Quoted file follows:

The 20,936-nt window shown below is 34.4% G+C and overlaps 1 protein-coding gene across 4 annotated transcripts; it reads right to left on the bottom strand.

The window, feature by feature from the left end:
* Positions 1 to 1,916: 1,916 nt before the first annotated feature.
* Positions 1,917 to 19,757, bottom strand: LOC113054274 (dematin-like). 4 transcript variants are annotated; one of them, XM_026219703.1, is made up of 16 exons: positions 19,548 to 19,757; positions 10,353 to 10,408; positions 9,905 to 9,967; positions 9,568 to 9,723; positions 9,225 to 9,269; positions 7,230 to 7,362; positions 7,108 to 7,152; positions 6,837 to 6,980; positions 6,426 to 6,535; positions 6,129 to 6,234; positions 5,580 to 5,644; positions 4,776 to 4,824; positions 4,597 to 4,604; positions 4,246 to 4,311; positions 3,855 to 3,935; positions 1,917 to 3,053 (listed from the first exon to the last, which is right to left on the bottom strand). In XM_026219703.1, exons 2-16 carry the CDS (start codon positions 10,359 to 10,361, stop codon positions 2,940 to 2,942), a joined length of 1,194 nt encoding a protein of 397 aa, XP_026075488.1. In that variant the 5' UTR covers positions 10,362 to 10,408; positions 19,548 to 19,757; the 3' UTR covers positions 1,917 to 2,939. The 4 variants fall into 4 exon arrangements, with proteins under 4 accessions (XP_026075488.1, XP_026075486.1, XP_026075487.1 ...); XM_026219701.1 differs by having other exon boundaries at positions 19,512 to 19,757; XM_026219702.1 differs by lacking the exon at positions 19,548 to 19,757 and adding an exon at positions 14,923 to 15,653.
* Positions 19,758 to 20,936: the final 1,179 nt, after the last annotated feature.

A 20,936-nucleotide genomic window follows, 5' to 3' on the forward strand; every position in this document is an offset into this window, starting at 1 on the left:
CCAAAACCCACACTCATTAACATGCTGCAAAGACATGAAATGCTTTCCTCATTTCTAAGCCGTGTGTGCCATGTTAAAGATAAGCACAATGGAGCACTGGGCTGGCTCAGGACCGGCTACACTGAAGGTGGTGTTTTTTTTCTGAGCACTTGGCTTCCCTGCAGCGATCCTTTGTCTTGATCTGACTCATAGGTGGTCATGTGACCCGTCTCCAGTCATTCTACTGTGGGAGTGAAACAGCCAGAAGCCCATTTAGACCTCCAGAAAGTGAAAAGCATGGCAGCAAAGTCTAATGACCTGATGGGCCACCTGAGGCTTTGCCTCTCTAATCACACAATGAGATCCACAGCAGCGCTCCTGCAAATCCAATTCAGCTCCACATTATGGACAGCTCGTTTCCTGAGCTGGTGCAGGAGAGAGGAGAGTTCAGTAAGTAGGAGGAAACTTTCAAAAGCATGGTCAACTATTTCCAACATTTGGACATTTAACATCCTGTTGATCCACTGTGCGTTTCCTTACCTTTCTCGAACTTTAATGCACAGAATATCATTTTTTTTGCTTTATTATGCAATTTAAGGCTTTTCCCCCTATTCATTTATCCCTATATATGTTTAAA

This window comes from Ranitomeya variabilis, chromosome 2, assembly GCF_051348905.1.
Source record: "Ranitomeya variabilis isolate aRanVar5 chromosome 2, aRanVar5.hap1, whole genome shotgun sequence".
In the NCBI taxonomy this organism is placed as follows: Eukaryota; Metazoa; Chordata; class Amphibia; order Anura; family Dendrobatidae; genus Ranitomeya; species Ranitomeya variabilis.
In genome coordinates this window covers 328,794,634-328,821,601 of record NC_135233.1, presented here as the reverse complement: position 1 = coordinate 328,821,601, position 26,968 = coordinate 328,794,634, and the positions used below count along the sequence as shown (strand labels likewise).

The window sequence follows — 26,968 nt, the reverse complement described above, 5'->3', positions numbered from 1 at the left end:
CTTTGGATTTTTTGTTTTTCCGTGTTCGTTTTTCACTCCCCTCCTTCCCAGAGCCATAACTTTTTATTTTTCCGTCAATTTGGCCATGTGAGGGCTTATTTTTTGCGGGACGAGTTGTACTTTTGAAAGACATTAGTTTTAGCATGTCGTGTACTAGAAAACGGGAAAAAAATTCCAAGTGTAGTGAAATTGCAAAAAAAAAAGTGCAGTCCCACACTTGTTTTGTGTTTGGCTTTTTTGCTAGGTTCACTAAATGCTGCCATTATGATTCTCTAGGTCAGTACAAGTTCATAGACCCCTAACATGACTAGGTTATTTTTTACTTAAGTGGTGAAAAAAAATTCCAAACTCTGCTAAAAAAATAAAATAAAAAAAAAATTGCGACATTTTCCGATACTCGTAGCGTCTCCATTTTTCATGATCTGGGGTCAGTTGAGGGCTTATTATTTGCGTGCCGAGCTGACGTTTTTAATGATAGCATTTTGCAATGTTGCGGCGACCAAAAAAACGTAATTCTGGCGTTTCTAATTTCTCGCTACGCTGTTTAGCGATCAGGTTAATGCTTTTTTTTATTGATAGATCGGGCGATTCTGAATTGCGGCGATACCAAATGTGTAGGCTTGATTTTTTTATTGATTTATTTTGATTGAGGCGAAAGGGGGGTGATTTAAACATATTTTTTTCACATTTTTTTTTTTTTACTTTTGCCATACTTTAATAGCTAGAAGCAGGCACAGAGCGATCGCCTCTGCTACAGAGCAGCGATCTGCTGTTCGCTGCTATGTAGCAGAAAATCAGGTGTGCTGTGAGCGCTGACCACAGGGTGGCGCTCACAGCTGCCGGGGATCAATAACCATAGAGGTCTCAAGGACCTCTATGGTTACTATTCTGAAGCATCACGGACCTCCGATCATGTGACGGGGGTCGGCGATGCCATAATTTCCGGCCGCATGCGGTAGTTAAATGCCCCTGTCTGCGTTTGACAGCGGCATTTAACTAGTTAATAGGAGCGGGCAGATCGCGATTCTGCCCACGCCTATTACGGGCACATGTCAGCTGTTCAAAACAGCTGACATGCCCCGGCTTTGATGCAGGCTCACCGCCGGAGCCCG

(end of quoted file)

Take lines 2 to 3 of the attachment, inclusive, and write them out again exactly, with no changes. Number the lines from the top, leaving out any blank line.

The window, feature by feature from the left end:
* Positions 1 to 1,916: 1,916 nt before the first annotated feature.